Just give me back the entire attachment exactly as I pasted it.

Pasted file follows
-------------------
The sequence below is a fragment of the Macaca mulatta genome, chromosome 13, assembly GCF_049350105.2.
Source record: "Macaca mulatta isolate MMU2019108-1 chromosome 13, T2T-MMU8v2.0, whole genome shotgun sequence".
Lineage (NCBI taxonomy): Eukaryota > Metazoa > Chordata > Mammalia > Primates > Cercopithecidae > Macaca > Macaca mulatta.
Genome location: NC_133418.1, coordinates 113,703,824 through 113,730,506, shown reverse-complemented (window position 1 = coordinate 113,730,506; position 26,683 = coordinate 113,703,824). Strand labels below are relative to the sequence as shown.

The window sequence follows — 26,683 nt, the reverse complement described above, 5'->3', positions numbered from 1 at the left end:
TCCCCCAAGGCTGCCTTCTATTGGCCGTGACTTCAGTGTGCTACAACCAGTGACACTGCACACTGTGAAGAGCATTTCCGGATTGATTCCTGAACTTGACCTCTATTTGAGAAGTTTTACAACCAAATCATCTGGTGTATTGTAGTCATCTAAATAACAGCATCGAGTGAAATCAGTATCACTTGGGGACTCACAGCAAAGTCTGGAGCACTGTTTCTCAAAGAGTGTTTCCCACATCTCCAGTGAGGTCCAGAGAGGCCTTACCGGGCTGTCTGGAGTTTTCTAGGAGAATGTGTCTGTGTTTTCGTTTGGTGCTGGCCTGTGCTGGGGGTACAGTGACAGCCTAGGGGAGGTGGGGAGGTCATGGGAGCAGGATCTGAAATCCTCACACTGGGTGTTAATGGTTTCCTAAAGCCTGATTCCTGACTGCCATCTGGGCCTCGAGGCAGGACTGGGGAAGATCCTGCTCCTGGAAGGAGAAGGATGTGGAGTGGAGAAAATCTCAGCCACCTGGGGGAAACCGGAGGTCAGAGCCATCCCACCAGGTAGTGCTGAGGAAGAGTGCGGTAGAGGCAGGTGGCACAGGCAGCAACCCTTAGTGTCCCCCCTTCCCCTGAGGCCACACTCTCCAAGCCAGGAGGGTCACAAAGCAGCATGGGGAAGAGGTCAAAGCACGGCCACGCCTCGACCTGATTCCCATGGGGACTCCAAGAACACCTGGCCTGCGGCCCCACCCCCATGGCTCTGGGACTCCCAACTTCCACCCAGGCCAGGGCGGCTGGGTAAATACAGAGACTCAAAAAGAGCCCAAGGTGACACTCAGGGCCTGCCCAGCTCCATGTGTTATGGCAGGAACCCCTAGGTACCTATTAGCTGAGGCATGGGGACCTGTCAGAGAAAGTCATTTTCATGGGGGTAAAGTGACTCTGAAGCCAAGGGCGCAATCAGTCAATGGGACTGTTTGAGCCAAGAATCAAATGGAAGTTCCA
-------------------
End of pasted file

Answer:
The sequence below is a fragment of the Macaca mulatta genome, chromosome 13, assembly GCF_049350105.2.
Source record: "Macaca mulatta isolate MMU2019108-1 chromosome 13, T2T-MMU8v2.0, whole genome shotgun sequence".
Lineage (NCBI taxonomy): Eukaryota > Metazoa > Chordata > Mammalia > Primates > Cercopithecidae > Macaca > Macaca mulatta.
Genome location: NC_133418.1, coordinates 113,703,824 through 113,730,506, shown reverse-complemented (window position 1 = coordinate 113,730,506; position 26,683 = coordinate 113,703,824). Strand labels below are relative to the sequence as shown.

The window sequence follows — 26,683 nt, the reverse complement described above, 5'->3', positions numbered from 1 at the left end:
TCCCCCAAGGCTGCCTTCTATTGGCCGTGACTTCAGTGTGCTACAACCAGTGACACTGCACACTGTGAAGAGCATTTCCGGATTGATTCCTGAACTTGACCTCTATTTGAGAAGTTTTACAACCAAATCATCTGGTGTATTGTAGTCATCTAAATAACAGCATCGAGTGAAATCAGTATCACTTGGGGACTCACAGCAAAGTCTGGAGCACTGTTTCTCAAAGAGTGTTTCCCACATCTCCAGTGAGGTCCAGAGAGGCCTTACCGGGCTGTCTGGAGTTTTCTAGGAGAATGTGTCTGTGTTTTCGTTTGGTGCTGGCCTGTGCTGGGGGTACAGTGACAGCCTAGGGGAGGTGGGGAGGTCATGGGAGCAGGATCTGAAATCCTCACACTGGGTGTTAATGGTTTCCTAAAGCCTGATTCCTGACTGCCATCTGGGCCTCGAGGCAGGACTGGGGAAGATCCTGCTCCTGGAAGGAGAAGGATGTGGAGTGGAGAAAATCTCAGCCACCTGGGGGAAACCGGAGGTCAGAGCCATCCCACCAGGTAGTGCTGAGGAAGAGTGCGGTAGAGGCAGGTGGCACAGGCAGCAACCCTTAGTGTCCCCCCTTCCCCTGAGGCCACACTCTCCAAGCCAGGAGGGTCACAAAGCAGCATGGGGAAGAGGTCAAAGCACGGCCACGCCTCGACCTGATTCCCATGGGGACTCCAAGAACACCTGGCCTGCGGCCCCACCCCCATGGCTCTGGGACTCCCAACTTCCACCCAGGCCAGGGCGGCTGGGTAAATACAGAGACTCAAAAAGAGCCCAAGGTGACACTCAGGGCCTGCCCAGCTCCATGTGTTATGGCAGGAACCCCTAGGTACCTATTAGCTGAGGCATGGGGACCTGTCAGAGAAAGTCATTTTCATGGGGGTAAAGTGACTCTGAAGCCAAGGGCGCAATCAGTCAATGGGACTGTTTGAGCCAAGAATCAAATGGAAGTTCCA